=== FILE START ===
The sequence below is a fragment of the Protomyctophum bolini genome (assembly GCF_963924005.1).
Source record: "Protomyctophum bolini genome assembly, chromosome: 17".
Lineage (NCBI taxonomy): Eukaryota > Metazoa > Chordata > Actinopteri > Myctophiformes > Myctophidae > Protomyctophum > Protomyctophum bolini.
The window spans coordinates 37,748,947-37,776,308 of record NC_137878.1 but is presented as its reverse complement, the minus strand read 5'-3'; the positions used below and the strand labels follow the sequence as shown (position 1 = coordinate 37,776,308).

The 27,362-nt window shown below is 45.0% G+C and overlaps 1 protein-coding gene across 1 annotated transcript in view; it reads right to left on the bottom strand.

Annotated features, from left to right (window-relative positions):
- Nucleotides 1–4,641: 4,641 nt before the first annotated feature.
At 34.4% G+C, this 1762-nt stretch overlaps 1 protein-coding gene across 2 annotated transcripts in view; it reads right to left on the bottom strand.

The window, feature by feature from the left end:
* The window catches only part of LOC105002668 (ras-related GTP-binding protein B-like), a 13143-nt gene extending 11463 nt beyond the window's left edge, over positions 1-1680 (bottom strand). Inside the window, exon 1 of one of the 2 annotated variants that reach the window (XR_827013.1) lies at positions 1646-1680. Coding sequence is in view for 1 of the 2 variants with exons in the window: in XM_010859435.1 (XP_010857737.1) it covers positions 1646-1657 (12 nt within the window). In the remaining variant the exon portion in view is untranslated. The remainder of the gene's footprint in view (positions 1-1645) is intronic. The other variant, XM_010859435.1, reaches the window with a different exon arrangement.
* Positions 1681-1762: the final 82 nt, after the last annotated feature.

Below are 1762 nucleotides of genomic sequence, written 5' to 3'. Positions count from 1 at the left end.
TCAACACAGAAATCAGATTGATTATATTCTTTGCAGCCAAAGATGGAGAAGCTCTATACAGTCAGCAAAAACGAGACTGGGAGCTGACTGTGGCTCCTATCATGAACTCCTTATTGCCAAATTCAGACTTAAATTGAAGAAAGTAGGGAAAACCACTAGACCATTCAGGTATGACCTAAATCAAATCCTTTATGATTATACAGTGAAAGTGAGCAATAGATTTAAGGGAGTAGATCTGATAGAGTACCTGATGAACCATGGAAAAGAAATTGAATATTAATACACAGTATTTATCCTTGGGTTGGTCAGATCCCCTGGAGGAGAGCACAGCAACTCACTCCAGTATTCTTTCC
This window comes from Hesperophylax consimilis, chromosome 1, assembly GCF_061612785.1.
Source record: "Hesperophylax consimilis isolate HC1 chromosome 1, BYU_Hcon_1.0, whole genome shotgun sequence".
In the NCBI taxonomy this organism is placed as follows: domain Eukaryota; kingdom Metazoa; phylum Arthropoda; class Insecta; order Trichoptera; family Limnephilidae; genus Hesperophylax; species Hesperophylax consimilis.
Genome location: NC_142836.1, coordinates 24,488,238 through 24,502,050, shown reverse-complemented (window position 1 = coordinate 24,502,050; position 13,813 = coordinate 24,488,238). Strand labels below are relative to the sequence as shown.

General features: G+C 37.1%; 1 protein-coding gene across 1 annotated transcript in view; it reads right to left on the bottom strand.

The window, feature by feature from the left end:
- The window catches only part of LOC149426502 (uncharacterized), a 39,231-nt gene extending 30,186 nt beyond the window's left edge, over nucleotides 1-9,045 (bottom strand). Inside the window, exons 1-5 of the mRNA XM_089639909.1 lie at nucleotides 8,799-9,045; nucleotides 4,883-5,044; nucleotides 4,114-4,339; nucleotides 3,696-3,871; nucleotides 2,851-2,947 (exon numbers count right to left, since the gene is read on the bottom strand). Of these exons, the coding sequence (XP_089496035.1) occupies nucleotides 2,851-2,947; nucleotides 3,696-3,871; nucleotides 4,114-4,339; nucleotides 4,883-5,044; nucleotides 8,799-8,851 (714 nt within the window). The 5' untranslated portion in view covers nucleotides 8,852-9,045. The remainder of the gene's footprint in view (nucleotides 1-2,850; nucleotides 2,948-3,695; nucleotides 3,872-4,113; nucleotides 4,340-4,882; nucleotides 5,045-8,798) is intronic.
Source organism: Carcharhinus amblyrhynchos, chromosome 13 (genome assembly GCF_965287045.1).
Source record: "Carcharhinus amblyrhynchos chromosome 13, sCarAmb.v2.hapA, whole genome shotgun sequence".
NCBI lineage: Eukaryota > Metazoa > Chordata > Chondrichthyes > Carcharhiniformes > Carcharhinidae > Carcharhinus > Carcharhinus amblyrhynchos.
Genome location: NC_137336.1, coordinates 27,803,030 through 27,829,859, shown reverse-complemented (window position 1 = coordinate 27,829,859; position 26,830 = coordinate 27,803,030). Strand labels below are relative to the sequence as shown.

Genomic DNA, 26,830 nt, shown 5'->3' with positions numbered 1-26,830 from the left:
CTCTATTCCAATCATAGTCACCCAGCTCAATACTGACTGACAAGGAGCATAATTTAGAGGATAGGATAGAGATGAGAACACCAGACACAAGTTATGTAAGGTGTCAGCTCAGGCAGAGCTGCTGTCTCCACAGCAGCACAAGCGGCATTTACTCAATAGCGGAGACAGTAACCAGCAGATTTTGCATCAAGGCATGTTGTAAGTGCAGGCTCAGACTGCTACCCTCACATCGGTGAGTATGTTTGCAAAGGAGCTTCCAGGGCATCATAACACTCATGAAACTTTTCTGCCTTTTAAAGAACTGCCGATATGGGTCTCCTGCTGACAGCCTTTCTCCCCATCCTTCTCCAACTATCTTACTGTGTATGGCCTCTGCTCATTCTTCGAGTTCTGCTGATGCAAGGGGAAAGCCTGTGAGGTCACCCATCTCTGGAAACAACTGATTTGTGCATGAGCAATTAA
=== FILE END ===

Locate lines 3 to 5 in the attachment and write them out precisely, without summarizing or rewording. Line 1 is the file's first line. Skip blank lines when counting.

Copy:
Lineage (NCBI taxonomy): Eukaryota > Metazoa > Chordata > Actinopteri > Myctophiformes > Myctophidae > Protomyctophum > Protomyctophum bolini.
The window spans coordinates 37,748,947-37,776,308 of record NC_137878.1 but is presented as its reverse complement, the minus strand read 5'-3'; the positions used below and the strand labels follow the sequence as shown (position 1 = coordinate 37,776,308).

The 27,362-nt window shown below is 45.0% G+C and overlaps 1 protein-coding gene across 1 annotated transcript in view; it reads right to left on the bottom strand.